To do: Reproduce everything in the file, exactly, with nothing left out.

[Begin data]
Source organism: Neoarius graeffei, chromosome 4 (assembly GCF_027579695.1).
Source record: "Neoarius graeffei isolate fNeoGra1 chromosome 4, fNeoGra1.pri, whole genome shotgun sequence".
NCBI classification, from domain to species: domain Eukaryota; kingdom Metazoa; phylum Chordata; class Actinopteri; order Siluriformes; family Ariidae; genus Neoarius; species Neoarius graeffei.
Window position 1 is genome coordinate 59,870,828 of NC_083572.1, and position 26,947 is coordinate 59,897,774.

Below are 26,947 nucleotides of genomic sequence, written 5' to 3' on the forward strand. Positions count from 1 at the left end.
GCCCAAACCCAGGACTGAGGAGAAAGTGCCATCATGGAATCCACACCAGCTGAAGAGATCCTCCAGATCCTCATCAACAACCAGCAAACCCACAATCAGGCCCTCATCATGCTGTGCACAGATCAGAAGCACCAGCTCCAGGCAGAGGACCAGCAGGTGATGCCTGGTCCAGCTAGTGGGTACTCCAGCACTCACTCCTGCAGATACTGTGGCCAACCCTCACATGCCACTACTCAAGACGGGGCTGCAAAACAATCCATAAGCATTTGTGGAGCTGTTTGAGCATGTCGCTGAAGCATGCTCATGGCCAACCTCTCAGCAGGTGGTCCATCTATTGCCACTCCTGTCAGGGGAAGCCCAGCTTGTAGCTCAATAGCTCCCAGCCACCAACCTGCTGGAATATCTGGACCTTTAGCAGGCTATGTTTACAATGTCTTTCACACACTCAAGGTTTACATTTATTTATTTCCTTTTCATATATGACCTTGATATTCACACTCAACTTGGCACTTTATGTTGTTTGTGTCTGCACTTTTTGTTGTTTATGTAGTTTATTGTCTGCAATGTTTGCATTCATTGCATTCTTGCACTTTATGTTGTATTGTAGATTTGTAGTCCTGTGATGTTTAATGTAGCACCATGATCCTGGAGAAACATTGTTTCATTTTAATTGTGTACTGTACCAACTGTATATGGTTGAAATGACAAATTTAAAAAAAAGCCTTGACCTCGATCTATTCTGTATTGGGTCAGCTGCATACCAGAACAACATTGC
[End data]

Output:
Source organism: Neoarius graeffei, chromosome 4 (assembly GCF_027579695.1).
Source record: "Neoarius graeffei isolate fNeoGra1 chromosome 4, fNeoGra1.pri, whole genome shotgun sequence".
NCBI classification, from domain to species: domain Eukaryota; kingdom Metazoa; phylum Chordata; class Actinopteri; order Siluriformes; family Ariidae; genus Neoarius; species Neoarius graeffei.
Window position 1 is genome coordinate 59,870,828 of NC_083572.1, and position 26,947 is coordinate 59,897,774.

Below are 26,947 nucleotides of genomic sequence, written 5' to 3' on the forward strand. Positions count from 1 at the left end.
GCCCAAACCCAGGACTGAGGAGAAAGTGCCATCATGGAATCCACACCAGCTGAAGAGATCCTCCAGATCCTCATCAACAACCAGCAAACCCACAATCAGGCCCTCATCATGCTGTGCACAGATCAGAAGCACCAGCTCCAGGCAGAGGACCAGCAGGTGATGCCTGGTCCAGCTAGTGGGTACTCCAGCACTCACTCCTGCAGATACTGTGGCCAACCCTCACATGCCACTACTCAAGACGGGGCTGCAAAACAATCCATAAGCATTTGTGGAGCTGTTTGAGCATGTCGCTGAAGCATGCTCATGGCCAACCTCTCAGCAGGTGGTCCATCTATTGCCACTCCTGTCAGGGGAAGCCCAGCTTGTAGCTCAATAGCTCCCAGCCACCAACCTGCTGGAATATCTGGACCTTTAGCAGGCTATGTTTACAATGTCTTTCACACACTCAAGGTTTACATTTATTTATTTCCTTTTCATATATGACCTTGATATTCACACTCAACTTGGCACTTTATGTTGTTTGTGTCTGCACTTTTTGTTGTTTATGTAGTTTATTGTCTGCAATGTTTGCATTCATTGCATTCTTGCACTTTATGTTGTATTGTAGATTTGTAGTCCTGTGATGTTTAATGTAGCACCATGATCCTGGAGAAACATTGTTTCATTTTAATTGTGTACTGTACCAACTGTATATGGTTGAAATGACAAATTTAAAAAAAAGCCTTGACCTCGATCTATTCTGTATTGGGTCAGCTGCATACCAGAACAACATTGC